At Maketto on H Street NE, one of the must-haves is the scallion bread, a puffier-than-traditional take on scallion pancakes. The bread, which chef de cuisine James Wozniuk developed with owner Erik Bruner-Yang, proves that Maketto’s priorities are flavor and fun, not authenticity. When Maketto opened in the spring, Bruner-Yang says, the bread was sent out by itself — and wasn’t very popular.
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Here’s how to make vegan chorizo — and why you would want to

As anyone who has been reading this column for long knows, I have mixed feelings about mock meats, those (typically) highly processed substitutes for animal protein that are taking up an ever-larger footprint in supermarket refrigerated sections. “sausages” by Field Roast, Upton’s Naturals and Soyrizo — because they taste pretty good and have relatively few ingredients.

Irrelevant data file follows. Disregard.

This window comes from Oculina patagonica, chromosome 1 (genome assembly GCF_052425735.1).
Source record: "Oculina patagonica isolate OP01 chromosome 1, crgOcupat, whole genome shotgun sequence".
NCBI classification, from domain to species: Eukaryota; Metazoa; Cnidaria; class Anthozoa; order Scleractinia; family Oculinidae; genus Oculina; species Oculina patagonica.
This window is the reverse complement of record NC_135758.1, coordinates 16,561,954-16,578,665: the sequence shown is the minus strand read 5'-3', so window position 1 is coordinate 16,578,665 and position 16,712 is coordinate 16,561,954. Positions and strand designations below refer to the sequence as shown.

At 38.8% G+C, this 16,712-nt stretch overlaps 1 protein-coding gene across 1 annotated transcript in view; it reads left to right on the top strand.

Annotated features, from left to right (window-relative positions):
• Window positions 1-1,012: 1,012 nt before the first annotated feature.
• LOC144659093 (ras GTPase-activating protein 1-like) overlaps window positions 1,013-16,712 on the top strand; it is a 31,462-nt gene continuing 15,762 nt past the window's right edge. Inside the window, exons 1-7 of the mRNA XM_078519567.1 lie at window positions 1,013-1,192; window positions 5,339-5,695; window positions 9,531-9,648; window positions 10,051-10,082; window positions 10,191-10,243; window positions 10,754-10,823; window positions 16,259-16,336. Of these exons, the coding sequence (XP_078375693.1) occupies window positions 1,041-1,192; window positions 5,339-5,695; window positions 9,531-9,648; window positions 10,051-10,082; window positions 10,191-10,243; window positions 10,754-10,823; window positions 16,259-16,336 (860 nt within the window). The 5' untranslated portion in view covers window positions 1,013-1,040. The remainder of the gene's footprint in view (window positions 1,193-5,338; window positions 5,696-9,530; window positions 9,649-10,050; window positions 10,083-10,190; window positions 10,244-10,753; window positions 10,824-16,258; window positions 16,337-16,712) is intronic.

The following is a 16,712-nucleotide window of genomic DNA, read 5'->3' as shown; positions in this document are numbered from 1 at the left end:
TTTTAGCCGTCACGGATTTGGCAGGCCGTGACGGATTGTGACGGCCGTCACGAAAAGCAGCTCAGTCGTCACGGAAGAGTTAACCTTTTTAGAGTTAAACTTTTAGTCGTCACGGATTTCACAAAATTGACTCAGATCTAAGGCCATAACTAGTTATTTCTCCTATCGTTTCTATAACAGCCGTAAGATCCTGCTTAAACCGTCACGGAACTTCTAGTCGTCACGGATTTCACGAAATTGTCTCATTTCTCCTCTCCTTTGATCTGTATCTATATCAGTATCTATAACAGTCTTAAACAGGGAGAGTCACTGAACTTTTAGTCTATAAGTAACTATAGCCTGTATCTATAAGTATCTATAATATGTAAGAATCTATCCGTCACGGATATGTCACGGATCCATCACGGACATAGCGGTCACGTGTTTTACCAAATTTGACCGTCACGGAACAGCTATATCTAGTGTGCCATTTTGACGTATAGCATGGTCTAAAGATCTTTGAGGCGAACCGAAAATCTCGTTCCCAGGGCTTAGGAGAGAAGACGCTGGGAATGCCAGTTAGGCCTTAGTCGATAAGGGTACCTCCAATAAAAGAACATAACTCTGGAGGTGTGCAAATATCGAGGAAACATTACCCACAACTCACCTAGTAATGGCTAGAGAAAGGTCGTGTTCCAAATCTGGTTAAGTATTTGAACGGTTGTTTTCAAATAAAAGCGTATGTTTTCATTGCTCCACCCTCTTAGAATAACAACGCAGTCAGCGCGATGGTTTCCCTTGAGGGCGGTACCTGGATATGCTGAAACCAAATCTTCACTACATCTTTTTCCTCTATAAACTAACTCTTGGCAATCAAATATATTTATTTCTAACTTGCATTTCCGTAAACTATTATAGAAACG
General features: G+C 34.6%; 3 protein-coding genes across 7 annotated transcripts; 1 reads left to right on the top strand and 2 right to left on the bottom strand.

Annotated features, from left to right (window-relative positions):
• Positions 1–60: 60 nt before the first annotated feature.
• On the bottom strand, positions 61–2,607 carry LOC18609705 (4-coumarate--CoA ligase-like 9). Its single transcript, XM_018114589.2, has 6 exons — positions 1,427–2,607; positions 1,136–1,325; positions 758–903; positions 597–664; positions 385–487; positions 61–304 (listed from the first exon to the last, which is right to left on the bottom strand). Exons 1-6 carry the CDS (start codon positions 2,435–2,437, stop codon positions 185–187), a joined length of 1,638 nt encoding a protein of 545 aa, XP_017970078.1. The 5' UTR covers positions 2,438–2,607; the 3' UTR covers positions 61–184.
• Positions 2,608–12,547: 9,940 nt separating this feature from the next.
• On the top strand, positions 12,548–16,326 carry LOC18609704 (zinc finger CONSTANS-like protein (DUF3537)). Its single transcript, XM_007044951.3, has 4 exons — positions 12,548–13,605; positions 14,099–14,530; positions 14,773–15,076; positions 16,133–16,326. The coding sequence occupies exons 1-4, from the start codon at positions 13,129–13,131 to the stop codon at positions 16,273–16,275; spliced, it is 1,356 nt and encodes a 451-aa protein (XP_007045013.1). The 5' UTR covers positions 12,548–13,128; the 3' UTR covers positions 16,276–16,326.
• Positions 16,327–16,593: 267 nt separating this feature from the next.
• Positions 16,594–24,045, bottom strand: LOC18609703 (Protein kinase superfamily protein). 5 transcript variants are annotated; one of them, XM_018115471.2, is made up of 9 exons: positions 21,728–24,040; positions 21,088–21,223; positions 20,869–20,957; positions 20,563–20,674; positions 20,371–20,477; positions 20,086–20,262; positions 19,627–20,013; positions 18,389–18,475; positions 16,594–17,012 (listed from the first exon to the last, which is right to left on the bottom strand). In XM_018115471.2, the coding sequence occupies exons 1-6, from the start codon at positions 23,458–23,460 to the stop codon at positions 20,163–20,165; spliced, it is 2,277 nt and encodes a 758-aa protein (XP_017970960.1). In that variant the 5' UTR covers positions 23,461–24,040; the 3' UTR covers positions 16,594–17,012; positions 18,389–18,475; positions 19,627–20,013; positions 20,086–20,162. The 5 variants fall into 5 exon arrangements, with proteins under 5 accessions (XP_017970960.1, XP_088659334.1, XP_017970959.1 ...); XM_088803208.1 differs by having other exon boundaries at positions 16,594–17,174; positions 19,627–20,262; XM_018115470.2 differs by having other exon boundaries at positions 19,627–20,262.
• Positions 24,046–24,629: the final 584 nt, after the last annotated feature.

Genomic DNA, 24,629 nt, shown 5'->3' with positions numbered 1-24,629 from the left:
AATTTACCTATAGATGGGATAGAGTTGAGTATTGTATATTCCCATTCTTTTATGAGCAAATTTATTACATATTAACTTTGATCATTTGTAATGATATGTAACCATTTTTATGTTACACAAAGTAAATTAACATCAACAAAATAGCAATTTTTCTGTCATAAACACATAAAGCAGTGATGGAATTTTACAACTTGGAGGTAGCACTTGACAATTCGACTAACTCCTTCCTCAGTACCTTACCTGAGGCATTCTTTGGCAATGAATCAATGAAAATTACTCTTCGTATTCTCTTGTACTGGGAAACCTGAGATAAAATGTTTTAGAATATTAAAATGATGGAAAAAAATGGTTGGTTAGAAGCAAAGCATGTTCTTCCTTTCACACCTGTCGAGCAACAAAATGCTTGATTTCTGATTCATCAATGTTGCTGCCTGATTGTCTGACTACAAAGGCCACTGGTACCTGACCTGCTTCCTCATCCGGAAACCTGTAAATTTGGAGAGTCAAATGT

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Got grains? Here’s a book to help you cook them — quickly

I have enough grains to fill a normal person’s entire pantry. They occupy half a large cabinet — two big shelves made accessible with pull-out drawers — and sit in Mason jars, in their original bags secured with clamps or twist ties, inside bigger zip-top bags or other containers. Frankly, I’m running out of room.
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A pasta dish that might change how you cook sweet corn

I can’t remember when I first learned that traditional Southern recipes for creamed corn depend not on the addition of actual cream, but on the gorgeous milky pulp that comes when you scrape the cobs (with the back of a knife or with a device made just for this purpose). But it changed the way I thought about the dish — and about sweet summer corn in general.
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How to make a chocolate float for adults